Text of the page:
North American Network Operators Group|
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Thus spake "Pekka Savola" <[email protected]>
The operators who want to do something private with this space don't need the IETF or IANA approval to do so. So they should just go
There are, fortunately, a number of vendors that don't like to go against existing RFCs. We're one of them. Regardless of customer demand, I will block any attempt inside our development group to allow 240/4 until the IETF reclassifies it from experimental to unicast address space. Note that doing that would _not_ automatically imply that the IETF would direct IANA to delegate that space to the RIRs; the IETF could direct IANA to mark one /8 as private and the rest reserved. Releasing the rest to the RIRs shouldn't be done until it is observed that a non-trivial number of hosts on the public network support it -- if that ever happens.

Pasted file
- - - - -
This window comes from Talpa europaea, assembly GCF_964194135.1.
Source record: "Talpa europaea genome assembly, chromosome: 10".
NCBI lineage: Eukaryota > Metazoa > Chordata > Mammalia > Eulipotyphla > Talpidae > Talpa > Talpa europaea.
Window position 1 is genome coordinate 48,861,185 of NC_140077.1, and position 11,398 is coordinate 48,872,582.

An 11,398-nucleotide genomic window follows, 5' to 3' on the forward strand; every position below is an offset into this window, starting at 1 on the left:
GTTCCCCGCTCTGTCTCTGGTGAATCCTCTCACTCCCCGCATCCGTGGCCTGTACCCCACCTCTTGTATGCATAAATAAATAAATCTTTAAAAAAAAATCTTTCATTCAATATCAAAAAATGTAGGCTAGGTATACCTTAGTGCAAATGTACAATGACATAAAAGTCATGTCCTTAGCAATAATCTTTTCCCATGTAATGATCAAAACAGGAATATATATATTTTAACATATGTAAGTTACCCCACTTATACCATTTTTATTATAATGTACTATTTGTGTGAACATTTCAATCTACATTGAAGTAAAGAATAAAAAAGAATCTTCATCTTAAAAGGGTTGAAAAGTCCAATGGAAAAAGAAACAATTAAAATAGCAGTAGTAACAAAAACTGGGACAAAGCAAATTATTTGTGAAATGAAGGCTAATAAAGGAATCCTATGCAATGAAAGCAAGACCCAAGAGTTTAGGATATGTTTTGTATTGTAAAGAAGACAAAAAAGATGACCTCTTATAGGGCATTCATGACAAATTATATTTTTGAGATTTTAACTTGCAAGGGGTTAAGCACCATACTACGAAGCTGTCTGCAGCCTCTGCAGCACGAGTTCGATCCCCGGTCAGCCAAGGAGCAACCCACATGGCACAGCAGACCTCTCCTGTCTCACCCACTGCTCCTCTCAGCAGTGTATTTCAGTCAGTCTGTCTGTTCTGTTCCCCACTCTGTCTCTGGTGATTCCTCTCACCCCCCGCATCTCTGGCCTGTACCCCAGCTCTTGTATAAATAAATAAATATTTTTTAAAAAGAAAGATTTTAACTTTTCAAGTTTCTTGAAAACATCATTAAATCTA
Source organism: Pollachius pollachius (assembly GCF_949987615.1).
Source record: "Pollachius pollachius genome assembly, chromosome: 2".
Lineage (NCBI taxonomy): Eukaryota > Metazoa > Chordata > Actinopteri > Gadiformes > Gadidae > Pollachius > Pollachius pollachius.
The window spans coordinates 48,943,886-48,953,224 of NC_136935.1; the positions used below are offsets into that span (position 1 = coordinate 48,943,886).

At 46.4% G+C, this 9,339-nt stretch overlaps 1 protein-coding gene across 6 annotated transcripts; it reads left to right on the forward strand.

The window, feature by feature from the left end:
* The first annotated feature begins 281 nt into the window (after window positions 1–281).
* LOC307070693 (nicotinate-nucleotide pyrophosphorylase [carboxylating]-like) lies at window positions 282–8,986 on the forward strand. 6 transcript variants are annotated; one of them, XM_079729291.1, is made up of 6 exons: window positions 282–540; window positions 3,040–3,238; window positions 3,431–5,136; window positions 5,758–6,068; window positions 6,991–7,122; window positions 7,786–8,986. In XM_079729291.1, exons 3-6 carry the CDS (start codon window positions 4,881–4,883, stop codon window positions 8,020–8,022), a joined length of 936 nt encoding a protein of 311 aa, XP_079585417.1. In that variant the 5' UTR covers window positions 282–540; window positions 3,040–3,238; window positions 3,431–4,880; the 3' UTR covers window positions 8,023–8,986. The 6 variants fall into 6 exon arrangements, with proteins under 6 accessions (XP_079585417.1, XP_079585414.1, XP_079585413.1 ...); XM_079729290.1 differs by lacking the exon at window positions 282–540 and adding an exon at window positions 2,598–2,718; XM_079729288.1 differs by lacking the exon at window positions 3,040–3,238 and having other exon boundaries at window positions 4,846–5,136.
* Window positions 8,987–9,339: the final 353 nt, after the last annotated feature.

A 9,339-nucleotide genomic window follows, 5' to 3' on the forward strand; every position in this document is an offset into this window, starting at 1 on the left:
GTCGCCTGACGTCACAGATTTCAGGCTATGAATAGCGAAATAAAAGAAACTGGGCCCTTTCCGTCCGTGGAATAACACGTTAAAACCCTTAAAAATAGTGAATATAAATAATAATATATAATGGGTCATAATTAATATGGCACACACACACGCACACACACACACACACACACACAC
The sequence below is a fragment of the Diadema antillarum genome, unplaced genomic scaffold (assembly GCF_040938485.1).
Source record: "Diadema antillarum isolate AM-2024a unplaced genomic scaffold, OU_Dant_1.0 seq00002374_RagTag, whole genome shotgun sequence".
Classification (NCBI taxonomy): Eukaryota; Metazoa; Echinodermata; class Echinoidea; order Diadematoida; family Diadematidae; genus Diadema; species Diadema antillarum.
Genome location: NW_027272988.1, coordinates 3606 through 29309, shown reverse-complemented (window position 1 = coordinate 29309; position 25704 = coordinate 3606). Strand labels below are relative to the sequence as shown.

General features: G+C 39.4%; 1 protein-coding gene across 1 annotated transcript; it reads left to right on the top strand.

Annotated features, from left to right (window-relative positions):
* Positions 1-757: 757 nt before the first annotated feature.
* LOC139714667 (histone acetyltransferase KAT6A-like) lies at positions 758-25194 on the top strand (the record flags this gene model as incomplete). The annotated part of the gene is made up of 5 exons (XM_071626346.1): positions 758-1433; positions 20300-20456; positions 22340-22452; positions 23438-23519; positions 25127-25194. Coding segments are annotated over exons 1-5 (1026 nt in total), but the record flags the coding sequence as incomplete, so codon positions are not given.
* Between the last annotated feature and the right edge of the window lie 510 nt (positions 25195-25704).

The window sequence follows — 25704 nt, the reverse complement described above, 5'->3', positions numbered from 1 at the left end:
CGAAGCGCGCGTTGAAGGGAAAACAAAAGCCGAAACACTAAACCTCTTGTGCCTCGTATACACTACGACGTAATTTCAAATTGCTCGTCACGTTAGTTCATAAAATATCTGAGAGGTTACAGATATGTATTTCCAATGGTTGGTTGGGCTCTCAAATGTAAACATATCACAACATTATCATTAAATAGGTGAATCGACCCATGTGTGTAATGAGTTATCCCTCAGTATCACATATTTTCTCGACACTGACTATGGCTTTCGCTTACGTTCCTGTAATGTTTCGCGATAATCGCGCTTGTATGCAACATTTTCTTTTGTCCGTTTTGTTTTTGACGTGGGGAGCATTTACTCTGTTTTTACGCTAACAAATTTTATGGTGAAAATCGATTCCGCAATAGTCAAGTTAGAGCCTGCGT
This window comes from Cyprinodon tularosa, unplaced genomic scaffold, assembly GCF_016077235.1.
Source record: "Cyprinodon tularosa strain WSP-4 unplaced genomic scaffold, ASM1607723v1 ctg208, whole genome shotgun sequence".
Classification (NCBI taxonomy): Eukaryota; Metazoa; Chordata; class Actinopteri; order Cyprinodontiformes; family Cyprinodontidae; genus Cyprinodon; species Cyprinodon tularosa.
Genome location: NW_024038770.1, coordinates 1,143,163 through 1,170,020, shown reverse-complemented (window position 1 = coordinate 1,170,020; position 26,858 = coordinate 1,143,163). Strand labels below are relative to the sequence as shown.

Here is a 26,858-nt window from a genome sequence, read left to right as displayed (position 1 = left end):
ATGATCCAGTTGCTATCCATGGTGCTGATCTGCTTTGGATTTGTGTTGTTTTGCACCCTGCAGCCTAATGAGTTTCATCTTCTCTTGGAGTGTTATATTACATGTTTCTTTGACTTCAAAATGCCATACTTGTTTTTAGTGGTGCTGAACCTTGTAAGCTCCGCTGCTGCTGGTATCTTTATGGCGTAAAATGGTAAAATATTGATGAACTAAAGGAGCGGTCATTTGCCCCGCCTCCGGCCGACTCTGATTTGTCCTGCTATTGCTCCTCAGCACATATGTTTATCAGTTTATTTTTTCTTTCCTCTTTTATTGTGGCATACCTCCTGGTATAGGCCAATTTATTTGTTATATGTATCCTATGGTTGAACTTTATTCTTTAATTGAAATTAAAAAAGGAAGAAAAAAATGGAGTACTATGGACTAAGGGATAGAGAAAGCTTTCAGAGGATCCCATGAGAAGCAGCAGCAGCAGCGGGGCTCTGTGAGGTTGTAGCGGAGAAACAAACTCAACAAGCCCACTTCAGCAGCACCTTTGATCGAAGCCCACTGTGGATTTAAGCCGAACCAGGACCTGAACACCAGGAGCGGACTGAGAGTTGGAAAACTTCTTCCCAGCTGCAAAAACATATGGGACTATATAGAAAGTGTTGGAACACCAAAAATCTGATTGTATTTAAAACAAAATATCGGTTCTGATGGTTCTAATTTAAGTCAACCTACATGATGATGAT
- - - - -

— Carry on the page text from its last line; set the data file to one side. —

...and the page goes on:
I can see cases for using 240/4 on private networks where one has more control over patches getting deployed (or is using OSes one can patch themselves or bully vendors to patch), but that's all that's worth discussing now. Short of someone from Microsoft indicating they'd post a patch on Windows Update for Vista, XP, and possibly earlier systems, any discussion of _when_ these addresses _might_ be usable on a public network is a waste of bits.
Stephen Sprunk "God does not play dice." --Albert Einstein
CCIE #3723 "God is an inveterate gambler, and He throws the
K5SSS dice at every possible opportunity." --Stephen Hawking